“We’re All Going to the World’s Fair” review

Haley Soares, Senior Staff Reporter

person with neon green on their face and arms holding a cheerio in front of their eye
Courtesy of Sundance Film Festival

This Sunday, Jan. 31, I had the pleasure of witnessing the world premiere of director Jane Schoenbrun’s debut narrative feature “We’re All Going to the World’s Fair” at the virtual Sundance Film Festival. 

The film opens on the teenage Casey, portrayed by Anna Cobb, sitting in front of her computer screen about to embark upon the “World’s Fair Challenge” — an internet game wherein the participant experiences unsettling physical side effects. This opening shot is particularly jarring and catapulted me back into the shoes of my 13-year-old self naively exploring the weird dark corners of the internet. 

Working with the budget of a small indie film, Schoenbrun effectively captures the essence of the creepypasta era of the internet in a way that I don’t think a major production could have accomplished. The majority of the film takes place in Casey’s bedroom, with the remainder of the story mostly weaved together with various forms of internet footage — Skype calls, videos, forum posts and the like.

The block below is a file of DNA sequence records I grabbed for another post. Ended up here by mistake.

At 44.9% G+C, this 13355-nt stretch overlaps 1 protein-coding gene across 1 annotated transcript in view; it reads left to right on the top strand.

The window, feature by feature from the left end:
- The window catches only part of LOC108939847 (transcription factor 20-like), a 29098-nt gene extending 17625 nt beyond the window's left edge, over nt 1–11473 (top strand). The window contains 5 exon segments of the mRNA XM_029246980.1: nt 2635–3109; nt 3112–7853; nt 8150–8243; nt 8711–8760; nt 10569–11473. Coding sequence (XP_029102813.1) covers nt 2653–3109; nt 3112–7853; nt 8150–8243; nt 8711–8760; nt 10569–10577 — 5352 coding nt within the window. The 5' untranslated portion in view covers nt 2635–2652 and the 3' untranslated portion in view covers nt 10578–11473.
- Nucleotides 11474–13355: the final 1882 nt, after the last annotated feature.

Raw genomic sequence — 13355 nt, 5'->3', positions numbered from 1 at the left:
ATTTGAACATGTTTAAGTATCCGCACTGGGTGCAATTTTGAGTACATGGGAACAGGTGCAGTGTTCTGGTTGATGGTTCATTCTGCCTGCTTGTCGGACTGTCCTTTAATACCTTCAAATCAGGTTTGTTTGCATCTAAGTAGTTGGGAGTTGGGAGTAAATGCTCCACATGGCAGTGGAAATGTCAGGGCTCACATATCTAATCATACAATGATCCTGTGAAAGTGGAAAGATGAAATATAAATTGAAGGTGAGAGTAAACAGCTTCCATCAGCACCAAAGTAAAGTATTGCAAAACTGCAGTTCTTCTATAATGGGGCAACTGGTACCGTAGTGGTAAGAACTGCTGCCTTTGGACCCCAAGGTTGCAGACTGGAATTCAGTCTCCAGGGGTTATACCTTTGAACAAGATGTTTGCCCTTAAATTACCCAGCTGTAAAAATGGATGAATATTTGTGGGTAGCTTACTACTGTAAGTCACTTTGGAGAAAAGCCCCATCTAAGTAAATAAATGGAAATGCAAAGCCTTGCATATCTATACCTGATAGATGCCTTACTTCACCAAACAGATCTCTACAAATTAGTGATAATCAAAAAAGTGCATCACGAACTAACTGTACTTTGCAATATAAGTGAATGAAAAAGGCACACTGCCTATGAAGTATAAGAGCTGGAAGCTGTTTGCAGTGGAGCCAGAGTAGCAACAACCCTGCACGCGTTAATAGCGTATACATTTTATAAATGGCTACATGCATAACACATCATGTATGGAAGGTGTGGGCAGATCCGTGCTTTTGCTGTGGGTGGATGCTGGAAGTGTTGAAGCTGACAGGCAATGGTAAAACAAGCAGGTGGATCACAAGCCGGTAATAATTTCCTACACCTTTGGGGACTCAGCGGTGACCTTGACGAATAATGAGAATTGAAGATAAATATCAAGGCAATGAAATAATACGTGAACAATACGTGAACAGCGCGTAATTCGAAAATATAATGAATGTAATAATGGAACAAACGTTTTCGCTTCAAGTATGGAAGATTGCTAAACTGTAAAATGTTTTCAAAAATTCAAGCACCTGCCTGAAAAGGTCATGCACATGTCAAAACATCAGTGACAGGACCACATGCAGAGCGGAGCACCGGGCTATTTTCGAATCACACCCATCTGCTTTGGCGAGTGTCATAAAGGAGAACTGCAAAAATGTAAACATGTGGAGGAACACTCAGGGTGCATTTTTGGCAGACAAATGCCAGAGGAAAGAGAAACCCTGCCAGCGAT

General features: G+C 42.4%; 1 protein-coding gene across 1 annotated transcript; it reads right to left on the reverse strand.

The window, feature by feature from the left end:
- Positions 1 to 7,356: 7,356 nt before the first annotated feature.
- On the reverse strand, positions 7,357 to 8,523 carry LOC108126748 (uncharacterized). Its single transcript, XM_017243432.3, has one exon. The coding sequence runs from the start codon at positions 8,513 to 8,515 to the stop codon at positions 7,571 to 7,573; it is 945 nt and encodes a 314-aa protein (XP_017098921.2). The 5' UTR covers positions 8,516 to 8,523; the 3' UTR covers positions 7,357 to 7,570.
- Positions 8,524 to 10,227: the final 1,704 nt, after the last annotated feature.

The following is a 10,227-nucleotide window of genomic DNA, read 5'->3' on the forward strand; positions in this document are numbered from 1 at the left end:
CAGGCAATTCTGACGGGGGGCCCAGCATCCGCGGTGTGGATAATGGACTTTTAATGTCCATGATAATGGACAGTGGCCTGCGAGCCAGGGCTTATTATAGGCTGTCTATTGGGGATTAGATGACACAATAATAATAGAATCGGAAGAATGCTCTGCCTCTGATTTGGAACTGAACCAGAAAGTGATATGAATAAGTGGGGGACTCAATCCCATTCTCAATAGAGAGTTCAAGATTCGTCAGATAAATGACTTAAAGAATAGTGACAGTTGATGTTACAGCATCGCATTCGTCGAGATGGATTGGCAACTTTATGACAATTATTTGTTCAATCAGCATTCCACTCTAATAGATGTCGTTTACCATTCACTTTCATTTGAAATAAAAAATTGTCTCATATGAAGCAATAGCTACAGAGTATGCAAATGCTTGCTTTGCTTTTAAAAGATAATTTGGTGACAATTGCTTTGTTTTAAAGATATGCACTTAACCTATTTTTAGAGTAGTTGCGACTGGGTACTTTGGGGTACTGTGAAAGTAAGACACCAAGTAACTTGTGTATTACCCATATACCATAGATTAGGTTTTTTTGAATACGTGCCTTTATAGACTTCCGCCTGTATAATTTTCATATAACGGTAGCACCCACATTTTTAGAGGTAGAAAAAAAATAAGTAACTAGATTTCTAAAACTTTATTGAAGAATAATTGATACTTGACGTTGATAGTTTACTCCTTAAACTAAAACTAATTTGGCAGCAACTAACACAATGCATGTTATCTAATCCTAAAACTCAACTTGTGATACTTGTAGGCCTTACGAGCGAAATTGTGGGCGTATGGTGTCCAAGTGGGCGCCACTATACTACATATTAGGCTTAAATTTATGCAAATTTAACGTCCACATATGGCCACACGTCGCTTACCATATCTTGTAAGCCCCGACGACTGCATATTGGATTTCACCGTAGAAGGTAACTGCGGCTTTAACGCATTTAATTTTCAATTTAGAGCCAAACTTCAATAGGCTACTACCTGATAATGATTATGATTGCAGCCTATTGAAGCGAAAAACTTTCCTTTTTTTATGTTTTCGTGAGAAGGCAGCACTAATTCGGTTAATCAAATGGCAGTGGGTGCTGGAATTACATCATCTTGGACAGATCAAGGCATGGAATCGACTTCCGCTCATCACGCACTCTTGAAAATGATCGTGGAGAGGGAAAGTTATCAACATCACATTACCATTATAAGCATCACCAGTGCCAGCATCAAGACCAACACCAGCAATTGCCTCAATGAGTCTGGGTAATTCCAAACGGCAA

The fact that so much of the film happened in such a confined space did make for a slow-moving plot at times, but even with a lack of space cinematographer Daniel Patrick Carbone managed to keep it visually interesting with an inventive use of diegetic light sources that subtly hinted at the mental state of Casey. 

Cobb, in her feature film debut, impressed with her ability to captivate an audience with her performance. According to Schoenbrun, Cobb studied the script so intensely that by the time they were ready to film she had thought through every minor facial expression and movement. This young actress is already mastering her own unique style, certainly proving herself to be someone to keep an eye on. 

Schoenbrun hand-picked some of the most versatile and talented individuals to work alongside on this film, even landing a score by indie musician Alex G. Scrolling through many a Letterboxd review of “We’re All Going to the World’s Fair,” audiences are split on their opinions of the film itself, but Alex G’s score appears to be a universal crowd-pleaser. 

The final act of the film left audiences with a pile of questions and interpretations, but in the Q&A that followed the film’s debut Schoenbrun was adamant that it was meant to sit with the viewers and morph in our minds as we process the film and consequently would not indulge any of the group’s questions about the ambiguous ending, encouraging us instead to “go with the ending, wherever it takes you.